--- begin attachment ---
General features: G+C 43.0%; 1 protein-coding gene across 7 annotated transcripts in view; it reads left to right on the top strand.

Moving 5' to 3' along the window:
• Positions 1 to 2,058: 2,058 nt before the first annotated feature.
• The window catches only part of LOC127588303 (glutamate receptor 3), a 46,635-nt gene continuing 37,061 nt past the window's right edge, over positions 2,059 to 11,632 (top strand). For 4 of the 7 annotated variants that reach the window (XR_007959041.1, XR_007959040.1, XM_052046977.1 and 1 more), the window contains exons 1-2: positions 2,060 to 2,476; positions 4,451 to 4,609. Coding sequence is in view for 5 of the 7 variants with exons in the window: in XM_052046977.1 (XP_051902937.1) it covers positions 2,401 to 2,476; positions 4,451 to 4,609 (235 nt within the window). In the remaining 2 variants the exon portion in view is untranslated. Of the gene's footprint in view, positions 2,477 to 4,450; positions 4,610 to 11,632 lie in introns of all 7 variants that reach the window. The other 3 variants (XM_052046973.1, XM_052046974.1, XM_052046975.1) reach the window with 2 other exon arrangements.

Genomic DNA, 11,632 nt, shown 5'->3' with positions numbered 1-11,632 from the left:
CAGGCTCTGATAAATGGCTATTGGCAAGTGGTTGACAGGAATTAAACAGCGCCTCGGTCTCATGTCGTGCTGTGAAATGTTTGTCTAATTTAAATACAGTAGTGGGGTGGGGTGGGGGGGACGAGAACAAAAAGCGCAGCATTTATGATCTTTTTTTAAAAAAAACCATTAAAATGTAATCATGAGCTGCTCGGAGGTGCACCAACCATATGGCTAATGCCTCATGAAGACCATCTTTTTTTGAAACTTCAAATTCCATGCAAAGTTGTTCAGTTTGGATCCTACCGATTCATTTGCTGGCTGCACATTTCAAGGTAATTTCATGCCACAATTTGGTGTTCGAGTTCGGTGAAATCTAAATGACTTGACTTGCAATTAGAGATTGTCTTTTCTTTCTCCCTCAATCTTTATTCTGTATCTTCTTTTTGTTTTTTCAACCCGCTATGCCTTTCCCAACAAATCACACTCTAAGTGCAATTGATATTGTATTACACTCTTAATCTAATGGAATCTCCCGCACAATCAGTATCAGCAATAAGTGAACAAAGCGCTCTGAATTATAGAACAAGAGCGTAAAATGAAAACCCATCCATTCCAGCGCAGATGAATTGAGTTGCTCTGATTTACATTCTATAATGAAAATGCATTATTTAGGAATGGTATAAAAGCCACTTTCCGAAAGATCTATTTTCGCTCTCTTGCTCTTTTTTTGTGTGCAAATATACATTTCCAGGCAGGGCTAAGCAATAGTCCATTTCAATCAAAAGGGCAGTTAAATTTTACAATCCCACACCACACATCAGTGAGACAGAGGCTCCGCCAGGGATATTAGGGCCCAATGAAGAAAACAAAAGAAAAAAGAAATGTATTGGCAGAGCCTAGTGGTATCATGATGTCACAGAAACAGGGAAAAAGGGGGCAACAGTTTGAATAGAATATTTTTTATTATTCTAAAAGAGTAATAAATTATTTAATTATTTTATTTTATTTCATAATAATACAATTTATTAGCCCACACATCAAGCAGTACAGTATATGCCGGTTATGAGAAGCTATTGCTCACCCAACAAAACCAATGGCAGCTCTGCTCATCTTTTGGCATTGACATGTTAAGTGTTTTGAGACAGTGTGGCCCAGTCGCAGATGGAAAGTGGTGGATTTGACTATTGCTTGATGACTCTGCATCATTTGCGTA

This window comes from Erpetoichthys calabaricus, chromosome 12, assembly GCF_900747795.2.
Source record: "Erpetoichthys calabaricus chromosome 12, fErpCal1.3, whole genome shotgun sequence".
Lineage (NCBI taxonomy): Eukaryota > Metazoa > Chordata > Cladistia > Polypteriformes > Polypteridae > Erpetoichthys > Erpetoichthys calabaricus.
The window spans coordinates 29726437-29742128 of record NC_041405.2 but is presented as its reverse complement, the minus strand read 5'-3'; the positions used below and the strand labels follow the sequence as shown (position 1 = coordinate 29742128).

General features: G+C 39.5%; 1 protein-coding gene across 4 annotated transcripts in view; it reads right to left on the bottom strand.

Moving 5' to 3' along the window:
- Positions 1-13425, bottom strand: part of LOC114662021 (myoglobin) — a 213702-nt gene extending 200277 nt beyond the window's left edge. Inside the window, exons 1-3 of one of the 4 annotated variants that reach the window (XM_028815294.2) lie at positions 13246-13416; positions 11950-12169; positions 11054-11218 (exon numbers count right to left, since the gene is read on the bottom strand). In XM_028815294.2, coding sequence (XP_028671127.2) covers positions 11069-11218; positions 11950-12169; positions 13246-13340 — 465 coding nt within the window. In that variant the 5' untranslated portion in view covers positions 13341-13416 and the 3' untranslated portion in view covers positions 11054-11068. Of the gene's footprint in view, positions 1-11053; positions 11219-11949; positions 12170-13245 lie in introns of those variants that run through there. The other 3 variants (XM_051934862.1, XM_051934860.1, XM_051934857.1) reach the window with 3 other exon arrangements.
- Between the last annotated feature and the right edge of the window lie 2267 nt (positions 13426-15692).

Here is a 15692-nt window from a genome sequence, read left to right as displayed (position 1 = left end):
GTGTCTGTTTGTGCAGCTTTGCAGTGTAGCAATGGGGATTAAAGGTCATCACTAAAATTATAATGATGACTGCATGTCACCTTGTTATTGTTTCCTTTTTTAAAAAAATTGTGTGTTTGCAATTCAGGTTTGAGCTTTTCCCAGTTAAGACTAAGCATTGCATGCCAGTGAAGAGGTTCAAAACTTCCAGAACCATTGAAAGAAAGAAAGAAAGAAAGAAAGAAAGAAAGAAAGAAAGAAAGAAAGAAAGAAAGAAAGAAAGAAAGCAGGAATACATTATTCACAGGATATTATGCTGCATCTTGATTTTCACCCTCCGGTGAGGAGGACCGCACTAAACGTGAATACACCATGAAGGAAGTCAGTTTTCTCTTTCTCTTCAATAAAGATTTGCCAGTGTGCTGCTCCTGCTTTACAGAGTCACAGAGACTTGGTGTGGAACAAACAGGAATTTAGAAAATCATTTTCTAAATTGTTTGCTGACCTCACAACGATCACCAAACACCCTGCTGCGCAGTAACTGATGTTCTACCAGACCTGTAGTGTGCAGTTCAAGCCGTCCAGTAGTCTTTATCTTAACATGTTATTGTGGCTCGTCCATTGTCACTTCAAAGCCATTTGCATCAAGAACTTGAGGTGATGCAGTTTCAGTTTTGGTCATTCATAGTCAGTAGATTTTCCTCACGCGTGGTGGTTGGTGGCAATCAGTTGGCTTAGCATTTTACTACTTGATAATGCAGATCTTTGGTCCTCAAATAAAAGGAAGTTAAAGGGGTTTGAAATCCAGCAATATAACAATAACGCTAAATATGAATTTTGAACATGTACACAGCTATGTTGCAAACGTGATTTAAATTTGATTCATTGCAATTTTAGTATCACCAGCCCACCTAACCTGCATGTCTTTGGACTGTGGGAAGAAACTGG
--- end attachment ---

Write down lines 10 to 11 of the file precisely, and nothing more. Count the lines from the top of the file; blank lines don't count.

The window spans coordinates 29726437-29742128 of record NC_041405.2 but is presented as its reverse complement, the minus strand read 5'-3'; the positions used below and the strand labels follow the sequence as shown (position 1 = coordinate 29742128).

General features: G+C 39.5%; 1 protein-coding gene across 4 annotated transcripts in view; it reads right to left on the bottom strand.